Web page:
Escalation in memory problems ...

Discussion in 'Memory concerns and seeking a diagnosis' started by kingmidas1962, Oct 29, 2015.

  1. kingmidas1962

    kingmidas1962 Registered User

    Jun 10, 2012
    3,538
    Female
    South Gloucs
    ... I have already lost my dad to dementia, have my mum with severe mental health issues (depression and anxiety) and now mum in law is really starting to struggle with her memory.

    She moved into sheltered housing some time ago now but the sale of the family home has just gone through. She has got herself in the most almighty mess with utilities (cancelling supplies for the wrong house etc) despite my husband going to help her as often as he can. We live 50 miles away, but there are 3 other siblings nearby - sibling one (daughter) no longer speaks to mum - they have always grated on each other but now can't seem to even be in the same room without war breaking out. Sibling 2 (brother) works away a lot and sibling 3 (brother) has behavioural problems and MIL wont 'let' him help because 'he does everything wrong', So she phones my husband (who suffers from depression himself) and talks for ages going over the same things. I'm also worried about the impact it is having on him!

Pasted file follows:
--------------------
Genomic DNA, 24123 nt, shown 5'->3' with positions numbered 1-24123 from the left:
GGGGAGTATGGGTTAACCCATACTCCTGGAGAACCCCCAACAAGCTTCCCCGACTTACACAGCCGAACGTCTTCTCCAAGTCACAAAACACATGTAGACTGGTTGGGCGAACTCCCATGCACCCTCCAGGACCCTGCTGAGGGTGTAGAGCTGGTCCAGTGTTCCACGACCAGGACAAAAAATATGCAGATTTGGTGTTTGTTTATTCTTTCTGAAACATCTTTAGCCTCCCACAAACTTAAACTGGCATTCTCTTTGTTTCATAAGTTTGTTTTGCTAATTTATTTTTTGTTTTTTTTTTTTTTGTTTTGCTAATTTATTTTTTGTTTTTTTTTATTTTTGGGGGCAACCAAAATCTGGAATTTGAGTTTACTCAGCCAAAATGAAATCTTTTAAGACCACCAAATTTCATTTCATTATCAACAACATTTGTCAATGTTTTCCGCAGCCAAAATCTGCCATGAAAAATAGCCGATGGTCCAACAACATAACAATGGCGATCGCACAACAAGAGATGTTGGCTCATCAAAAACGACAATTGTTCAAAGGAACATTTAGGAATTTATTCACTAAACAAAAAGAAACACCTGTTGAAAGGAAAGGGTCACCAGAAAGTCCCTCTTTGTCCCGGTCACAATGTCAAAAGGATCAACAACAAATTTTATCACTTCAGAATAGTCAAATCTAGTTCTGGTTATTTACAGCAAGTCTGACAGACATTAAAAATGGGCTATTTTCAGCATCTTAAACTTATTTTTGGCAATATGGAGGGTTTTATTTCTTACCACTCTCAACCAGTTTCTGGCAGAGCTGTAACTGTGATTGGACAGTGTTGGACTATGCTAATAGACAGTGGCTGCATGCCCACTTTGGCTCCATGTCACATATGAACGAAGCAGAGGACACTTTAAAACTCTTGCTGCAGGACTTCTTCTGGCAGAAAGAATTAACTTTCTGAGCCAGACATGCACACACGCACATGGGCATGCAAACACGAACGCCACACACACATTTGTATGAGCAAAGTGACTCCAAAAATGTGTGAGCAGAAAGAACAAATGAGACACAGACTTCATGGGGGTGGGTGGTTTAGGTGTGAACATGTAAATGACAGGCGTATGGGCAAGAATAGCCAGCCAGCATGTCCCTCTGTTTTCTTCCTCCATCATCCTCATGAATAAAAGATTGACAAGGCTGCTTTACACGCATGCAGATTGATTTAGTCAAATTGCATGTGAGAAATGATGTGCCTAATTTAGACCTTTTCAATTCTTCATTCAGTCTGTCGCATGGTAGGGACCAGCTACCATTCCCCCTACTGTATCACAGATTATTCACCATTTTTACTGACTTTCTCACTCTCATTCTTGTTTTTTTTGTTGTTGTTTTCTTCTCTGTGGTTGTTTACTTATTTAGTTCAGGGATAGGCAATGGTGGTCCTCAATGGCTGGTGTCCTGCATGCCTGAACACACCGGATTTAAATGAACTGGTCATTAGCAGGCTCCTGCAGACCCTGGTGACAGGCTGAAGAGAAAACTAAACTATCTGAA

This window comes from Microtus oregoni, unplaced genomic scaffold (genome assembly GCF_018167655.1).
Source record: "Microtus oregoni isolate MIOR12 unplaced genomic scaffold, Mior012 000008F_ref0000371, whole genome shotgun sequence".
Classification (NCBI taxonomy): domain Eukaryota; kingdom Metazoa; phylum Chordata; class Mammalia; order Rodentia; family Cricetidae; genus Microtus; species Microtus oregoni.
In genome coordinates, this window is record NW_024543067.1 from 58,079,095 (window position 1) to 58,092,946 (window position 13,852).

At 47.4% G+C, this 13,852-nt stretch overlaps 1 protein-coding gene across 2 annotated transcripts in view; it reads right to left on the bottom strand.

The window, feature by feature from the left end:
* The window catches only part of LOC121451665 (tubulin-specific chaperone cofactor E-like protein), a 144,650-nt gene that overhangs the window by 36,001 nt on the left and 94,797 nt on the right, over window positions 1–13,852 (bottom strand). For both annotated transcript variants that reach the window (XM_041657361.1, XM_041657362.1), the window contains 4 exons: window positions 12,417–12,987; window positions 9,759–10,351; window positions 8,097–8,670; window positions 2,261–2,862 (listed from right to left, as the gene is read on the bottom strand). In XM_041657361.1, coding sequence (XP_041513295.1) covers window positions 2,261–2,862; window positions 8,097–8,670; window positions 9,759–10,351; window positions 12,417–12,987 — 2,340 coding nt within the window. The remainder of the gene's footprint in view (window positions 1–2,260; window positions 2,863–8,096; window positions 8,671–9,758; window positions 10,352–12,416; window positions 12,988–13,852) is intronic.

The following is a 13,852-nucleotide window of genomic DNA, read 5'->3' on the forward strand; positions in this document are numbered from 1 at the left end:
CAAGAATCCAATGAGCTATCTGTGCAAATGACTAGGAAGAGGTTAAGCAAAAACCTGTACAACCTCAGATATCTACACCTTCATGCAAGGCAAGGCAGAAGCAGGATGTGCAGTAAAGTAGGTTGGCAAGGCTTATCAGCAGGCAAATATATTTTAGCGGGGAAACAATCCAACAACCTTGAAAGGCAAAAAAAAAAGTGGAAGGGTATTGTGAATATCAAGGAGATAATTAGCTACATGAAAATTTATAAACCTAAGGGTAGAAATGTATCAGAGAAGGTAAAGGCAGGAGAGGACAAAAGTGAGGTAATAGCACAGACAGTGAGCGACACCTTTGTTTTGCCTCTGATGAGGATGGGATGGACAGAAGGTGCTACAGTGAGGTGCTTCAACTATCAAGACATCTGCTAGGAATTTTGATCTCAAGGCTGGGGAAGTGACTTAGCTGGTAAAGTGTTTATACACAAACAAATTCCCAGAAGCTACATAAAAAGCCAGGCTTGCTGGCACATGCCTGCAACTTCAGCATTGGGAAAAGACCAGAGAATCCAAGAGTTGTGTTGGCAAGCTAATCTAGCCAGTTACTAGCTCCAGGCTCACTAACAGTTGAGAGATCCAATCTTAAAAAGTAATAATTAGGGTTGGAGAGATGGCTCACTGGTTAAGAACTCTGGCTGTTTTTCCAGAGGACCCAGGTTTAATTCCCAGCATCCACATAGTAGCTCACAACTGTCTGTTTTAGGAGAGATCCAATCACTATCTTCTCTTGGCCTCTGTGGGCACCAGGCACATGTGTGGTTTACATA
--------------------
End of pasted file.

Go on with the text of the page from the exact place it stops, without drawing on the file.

Having been through dementia with my dad I think it's time for them to have the 'talk' and to acknowledge that she has problems, and make plans accordingly BUT they either don't want to, won't discuss it or don't want to go behind her back.

    I know how hard it is to accept that a parent has problems and I have always been the kind of person to face things head on - and they (generally, as a family) would prefer to avoid the issues ... but central to all this is her wellbeing and safety.

    I dont want to take it on - my mum is enough for one person to cope with - but wondered if I could start the ball rolling (but being aware that I might end up carrying said ball) and I was wondering if anyone had any bright ideas about who I might speak to / write to (her GP?) about getting her some kind of assessment.
     
  2. Katrine

    Katrine Registered User

    Jan 20, 2011
    2,856
    England
    I totally get what you are saying, and I was also Cassandra in OH's family in the early days. You can't push them to change their way of interacting with each other. Family dynamics were formed long before you joined them. One person tends to be less respected by the others, one raises their voice and intimidates, one makes it all about themself, one is afraid that mummy won't love them anymore, and each one thinks they understand mum's feelings better than the others do.:rolleyes: